Solving Cities

U.S. city water infrastructure built before the Civil War

U.S. city water infrastructure built before the Civil War

Posting in Cities

Aging water infrastructure in U.S. cities needs upgrades.

Cities need infrastructure of all types to be successful. Transit and road networks to get people around, buildings for homes and offices, the energy grid to keep everything running. But the infrastructure that snakes beneath our cities, almost entirely out of sight, carries our most precious resource: water. But as important a resource as water is, city pipes, at least in the United States, are aging quickly and are in need of replacement.

A poignant example is from Washington, D.C. where north of the White House there are water pipes in the ground that were installed before the Civil War, according to George Hawkins, general manager of DC Water in Washington.

Hawkins was part of an excellent episode of NPR's Science Friday along with Martin Melosi, a professor of urban history. The two pointed out a number of statistics about city water infrastructure. Did you know:

  • Every day in the U.S., leaky pipes lose one in six gallons of clean water.
  • In D.C., on average, a pipe breaks every day.
  • The first modern city water system was built in Philadelphia in 1801
  • In D.C., the average water main is 78 years old.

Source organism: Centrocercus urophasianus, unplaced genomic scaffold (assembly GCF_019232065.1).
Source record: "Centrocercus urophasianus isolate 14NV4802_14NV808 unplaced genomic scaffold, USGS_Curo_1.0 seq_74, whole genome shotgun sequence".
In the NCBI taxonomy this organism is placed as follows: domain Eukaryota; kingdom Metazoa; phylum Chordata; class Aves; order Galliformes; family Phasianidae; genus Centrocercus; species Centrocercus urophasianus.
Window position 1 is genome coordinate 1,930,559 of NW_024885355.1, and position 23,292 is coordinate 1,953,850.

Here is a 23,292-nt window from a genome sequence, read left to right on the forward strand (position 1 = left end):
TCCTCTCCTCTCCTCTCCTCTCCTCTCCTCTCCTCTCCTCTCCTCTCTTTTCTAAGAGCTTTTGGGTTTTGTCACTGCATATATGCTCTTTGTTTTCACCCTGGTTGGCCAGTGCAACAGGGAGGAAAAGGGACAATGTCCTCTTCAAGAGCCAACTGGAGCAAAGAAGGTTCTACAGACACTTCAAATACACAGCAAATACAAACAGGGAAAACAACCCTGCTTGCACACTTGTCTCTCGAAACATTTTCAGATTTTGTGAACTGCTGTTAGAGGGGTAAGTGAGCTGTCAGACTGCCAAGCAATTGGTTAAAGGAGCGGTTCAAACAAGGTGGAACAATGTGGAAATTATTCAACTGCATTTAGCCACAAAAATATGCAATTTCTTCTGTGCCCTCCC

• EPA estimates that one-half of one percent of our water infrastructure is replaced each year.

In D.C., replacement rates of water infrastructure are higher than average, but money is tight everywhere, so smart modeling systems are used to determine the best investment. Hawkins says:

[W]e have tripled our replacement rate now to one percent, which may sound small, but still that's way ahead of the national average. And what we're using is predictive modeling to try to demonstrate which are the pipes we need to replace first.

The reality is, however, that we've got far more to catch up on and fix than we can fix at any one moment. So we're trying to be very smart where we spend the money, but we do have old pipes. They leak. We lose a lot of drinking water that's been treated very carefully just out of the fact of older systems.

But water bills have traditionally been low because they don't take into account infrastructure upkeep and improvement. And increasing rates can be challenging for out-of-sight infrastructure.

Hawkins' tip for supporting your local water infrastructure? "[U]se public water whenever you can. It's a great investment."

Listen to the entire episode for more discussion on the mysterious infrastructure that brings us our most vital resource.

Photo: Flickr/csuspect

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Tyler Falk

Contributing Editor

Tyler Falk is a freelance journalist based in Washington, D.C. Previously, he was with Smart Growth America and Grist. He holds a degree from Goshen College. Follow him on Twitter. Disclosure